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From outages to upgrades, 2016 proved to be an exciting year in cloud technology news. Amazon Web Services, Microsoft Azure and Google went head to head to attract enterprise users with new product rollouts, higher-end services, price cuts and more. On the other hand, some cloud providers, such as Verizon and Dell, experienced losses in cloud and refocused on hybrid strategies.
To get a sense for what might come in 2017, here's a look back at SearchCloudComputing's top cloud technology news stories of 2016.
Verizon Cloud joins casualty list amid public IaaS exodus
Following public cloud closings at Dell and Hewlett Packard Enterprise, Verizon revealed in February 2016 that it would also shut down its public cloud. The Verizon public cloud initially showed lots of promise in its beta release in October 2013, following big investments in the platform and targeted acquisitions.
"It's a shame in a lot of ways because I think Verizon had a lot of good ideas," said Amy Larsen DeCarlo, senior analyst at Current Analysis Inc., based in Washington, D.C., when Verizon came out with the news.
After failing to attract enough customers, Verizon was unable to afford the maintenance of the large data centers it set up. But the vendor hasn't exited the cloud market completely; instead, it refocused its efforts on private cloud services.
Google cloud outage highlights more than just networking failure
Cloud outages aren't unheard of, but on the week of April 11th, 2016, Google had one of the most widespread outages experienced by a public cloud provider.
Google Compute Engine went down for 18 minutes in all regions due to a networking failure. Strangely enough, the outage went relatively unnoticed -- compared to past outages at Amazon Web Services or Azure -- due to Google's lower enterprise market share. Still, reliability is a must for Google to continue to gain enterprise mindshare.
"GCP (Google Cloud Platform) is just now beginning to win over enterprise customers, and while these big firms will certainly love the low-cost approach at the heart of GCP, reliability will matter more in the long run," said Dave Bartoletti, principal analyst at Forrester Research, in Cambridge, Mass., after the outage.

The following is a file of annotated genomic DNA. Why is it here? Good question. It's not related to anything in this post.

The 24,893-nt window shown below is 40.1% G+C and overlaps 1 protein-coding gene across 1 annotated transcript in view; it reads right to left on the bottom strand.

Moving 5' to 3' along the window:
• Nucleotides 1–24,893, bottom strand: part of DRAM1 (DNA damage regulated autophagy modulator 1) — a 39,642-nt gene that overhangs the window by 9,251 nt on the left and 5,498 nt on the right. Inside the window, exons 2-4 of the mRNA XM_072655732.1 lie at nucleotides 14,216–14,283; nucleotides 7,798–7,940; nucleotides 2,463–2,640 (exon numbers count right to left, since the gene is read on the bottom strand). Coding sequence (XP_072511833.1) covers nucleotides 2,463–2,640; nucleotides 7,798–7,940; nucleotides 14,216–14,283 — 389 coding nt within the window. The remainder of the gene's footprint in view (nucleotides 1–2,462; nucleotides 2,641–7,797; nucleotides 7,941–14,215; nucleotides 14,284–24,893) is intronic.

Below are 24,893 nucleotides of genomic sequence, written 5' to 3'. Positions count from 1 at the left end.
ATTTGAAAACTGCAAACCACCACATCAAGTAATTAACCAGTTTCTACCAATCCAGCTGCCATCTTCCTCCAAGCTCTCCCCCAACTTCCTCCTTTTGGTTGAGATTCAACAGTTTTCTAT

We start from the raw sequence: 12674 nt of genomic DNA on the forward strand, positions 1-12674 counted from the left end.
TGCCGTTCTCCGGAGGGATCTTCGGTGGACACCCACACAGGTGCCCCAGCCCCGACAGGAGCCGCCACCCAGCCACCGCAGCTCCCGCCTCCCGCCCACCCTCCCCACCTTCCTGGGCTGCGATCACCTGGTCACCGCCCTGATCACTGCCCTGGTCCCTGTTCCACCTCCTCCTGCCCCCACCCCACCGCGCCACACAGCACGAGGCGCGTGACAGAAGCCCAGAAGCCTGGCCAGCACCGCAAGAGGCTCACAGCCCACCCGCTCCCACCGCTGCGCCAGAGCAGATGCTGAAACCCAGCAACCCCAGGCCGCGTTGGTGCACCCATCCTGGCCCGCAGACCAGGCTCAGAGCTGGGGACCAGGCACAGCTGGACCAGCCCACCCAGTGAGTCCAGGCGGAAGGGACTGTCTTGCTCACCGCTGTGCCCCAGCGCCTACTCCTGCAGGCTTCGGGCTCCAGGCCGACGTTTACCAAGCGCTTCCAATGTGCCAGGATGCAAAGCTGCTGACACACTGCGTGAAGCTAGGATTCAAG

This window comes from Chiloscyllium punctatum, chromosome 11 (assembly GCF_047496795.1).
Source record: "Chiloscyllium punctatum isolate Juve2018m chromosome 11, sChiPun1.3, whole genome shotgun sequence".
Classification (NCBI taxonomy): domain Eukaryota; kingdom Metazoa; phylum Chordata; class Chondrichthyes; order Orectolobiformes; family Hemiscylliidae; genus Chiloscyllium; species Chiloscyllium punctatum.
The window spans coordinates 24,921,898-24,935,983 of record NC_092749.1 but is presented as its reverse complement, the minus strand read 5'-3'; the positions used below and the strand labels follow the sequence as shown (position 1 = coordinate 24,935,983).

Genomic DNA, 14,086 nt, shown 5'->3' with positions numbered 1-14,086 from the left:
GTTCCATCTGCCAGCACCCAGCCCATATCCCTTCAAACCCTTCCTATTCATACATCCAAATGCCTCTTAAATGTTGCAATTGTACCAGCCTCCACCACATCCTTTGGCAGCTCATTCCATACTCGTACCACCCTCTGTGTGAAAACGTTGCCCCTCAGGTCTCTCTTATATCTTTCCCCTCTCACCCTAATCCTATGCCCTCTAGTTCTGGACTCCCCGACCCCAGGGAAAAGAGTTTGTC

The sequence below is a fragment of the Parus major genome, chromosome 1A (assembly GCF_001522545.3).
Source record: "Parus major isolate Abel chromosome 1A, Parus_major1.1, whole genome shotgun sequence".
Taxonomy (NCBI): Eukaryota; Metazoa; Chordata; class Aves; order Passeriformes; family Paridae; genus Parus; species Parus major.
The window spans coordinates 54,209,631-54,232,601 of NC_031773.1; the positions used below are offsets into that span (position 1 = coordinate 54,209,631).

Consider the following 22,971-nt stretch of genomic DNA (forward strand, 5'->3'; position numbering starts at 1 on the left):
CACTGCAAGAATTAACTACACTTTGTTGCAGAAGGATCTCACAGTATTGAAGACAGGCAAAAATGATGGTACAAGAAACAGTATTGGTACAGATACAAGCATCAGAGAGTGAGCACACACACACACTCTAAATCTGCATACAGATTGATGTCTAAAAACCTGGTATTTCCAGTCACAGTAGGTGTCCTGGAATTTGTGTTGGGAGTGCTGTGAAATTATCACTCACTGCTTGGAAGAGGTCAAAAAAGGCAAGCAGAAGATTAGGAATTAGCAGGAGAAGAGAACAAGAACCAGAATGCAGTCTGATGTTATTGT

To prevent further issues and guarantee uptime, Google conducted reviews of existing systems and added new safeguards.
End of Dell Cloud Manager shows slow growth in multicloud
Multicloud computing picked up steam in 2016, but it seems Dell laid its tracks too early.
Dell Cloud Manager, a cloud brokerage service, quietly closed in June 2016. Dell Cloud Manager was planned to be a software as a service option and be part of a bigger strategy to make Dell a one-stop-shop for cloud services management. While Dell has discontinued the manager, which was based off the technology it gained through its Enstratius acquisition, it continues to build out its hybrid cloud portfolio.
"Dell was ahead of their time in terms of the market being ready for a brokerage platform," said Mindy Cancila, research director at Gartner, in June. "The problem was they never really integrated it, and I think they jettisoned the market just a little shy of the market being ready."
Spotify moves to Google cloud with eyes on big data
Google hasn't been quite as successful as AWS and Azure in attracting enterprise customers. So it made for some big cloud technology news in February 2016 when Google landed a big-name customer -- Spotify. The popular music streaming service was interested, in particular, in Google's big data services. Spotify said at the time that it seeks to expand its big data capabilities and move a large number of its privately hosted back-end workloads to GCP.
The biggest draw to the Google platform was BiqQuery, a data analysis web service that processes and analyzes large data sets using SQL queries. Spotify was also attracted to the cloud provider's other big data tools such as Dataflow and Bigtable. In the future, Spotify expects to improve its overall service, making Google more of a partner than a provider.
Microsoft delays Azure Stack, will sell it only through OEMs